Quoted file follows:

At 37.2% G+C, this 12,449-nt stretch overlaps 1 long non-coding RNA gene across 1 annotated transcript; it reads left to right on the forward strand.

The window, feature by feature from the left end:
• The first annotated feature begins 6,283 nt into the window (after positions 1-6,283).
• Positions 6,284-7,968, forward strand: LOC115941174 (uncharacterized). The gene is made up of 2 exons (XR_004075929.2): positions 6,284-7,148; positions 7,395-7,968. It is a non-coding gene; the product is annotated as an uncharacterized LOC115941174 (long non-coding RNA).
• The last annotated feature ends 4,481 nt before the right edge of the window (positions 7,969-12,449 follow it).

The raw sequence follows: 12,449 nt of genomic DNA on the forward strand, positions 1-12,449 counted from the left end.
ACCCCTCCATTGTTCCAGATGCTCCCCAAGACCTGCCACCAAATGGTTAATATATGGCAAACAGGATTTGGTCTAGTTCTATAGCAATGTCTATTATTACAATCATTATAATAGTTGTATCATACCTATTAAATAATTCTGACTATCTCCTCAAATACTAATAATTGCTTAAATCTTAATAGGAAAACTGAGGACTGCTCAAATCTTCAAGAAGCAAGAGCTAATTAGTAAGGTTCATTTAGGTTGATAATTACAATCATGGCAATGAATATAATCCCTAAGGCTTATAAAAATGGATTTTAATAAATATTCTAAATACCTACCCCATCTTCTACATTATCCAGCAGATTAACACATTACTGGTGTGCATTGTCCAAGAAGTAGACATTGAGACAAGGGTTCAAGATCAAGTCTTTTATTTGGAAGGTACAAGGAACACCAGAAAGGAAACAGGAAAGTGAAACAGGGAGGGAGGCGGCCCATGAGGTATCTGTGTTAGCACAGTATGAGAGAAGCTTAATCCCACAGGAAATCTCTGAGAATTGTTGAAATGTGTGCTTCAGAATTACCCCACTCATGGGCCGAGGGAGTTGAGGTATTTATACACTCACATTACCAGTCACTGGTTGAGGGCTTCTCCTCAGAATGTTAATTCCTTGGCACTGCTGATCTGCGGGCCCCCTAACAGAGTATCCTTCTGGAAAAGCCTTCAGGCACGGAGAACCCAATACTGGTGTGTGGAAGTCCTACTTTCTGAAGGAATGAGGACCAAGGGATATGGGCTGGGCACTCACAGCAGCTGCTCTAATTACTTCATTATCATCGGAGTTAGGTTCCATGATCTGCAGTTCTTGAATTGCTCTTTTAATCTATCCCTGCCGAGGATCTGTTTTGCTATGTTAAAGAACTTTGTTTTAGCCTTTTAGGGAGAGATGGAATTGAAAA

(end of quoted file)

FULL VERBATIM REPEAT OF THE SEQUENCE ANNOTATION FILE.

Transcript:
At 37.2% G+C, this 12,449-nt stretch overlaps 1 long non-coding RNA gene across 1 annotated transcript; it reads left to right on the forward strand.

The window, feature by feature from the left end:
• The first annotated feature begins 6,283 nt into the window (after positions 1-6,283).
• Positions 6,284-7,968, forward strand: LOC115941174 (uncharacterized). The gene is made up of 2 exons (XR_004075929.2): positions 6,284-7,148; positions 7,395-7,968. It is a non-coding gene; the product is annotated as an uncharacterized LOC115941174 (long non-coding RNA).
• The last annotated feature ends 4,481 nt before the right edge of the window (positions 7,969-12,449 follow it).

The raw sequence follows: 12,449 nt of genomic DNA on the forward strand, positions 1-12,449 counted from the left end.
ACCCCTCCATTGTTCCAGATGCTCCCCAAGACCTGCCACCAAATGGTTAATATATGGCAAACAGGATTTGGTCTAGTTCTATAGCAATGTCTATTATTACAATCATTATAATAGTTGTATCATACCTATTAAATAATTCTGACTATCTCCTCAAATACTAATAATTGCTTAAATCTTAATAGGAAAACTGAGGACTGCTCAAATCTTCAAGAAGCAAGAGCTAATTAGTAAGGTTCATTTAGGTTGATAATTACAATCATGGCAATGAATATAATCCCTAAGGCTTATAAAAATGGATTTTAATAAATATTCTAAATACCTACCCCATCTTCTACATTATCCAGCAGATTAACACATTACTGGTGTGCATTGTCCAAGAAGTAGACATTGAGACAAGGGTTCAAGATCAAGTCTTTTATTTGGAAGGTACAAGGAACACCAGAAAGGAAACAGGAAAGTGAAACAGGGAGGGAGGCGGCCCATGAGGTATCTGTGTTAGCACAGTATGAGAGAAGCTTAATCCCACAGGAAATCTCTGAGAATTGTTGAAATGTGTGCTTCAGAATTACCCCACTCATGGGCCGAGGGAGTTGAGGTATTTATACACTCACATTACCAGTCACTGGTTGAGGGCTTCTCCTCAGAATGTTAATTCCTTGGCACTGCTGATCTGCGGGCCCCCTAACAGAGTATCCTTCTGGAAAAGCCTTCAGGCACGGAGAACCCAATACTGGTGTGTGGAAGTCCTACTTTCTGAAGGAATGAGGACCAAGGGATATGGGCTGGGCACTCACAGCAGCTGCTCTAATTACTTCATTATCATCGGAGTTAGGTTCCATGATCTGCAGTTCTTGAATTGCTCTTTTAATCTATCCCTGCCGAGGATCTGTTTTGCTATGTTAAAGAACTTTGTTTTAGCCTTTTAGGGAGAGATGGAATTGAAAA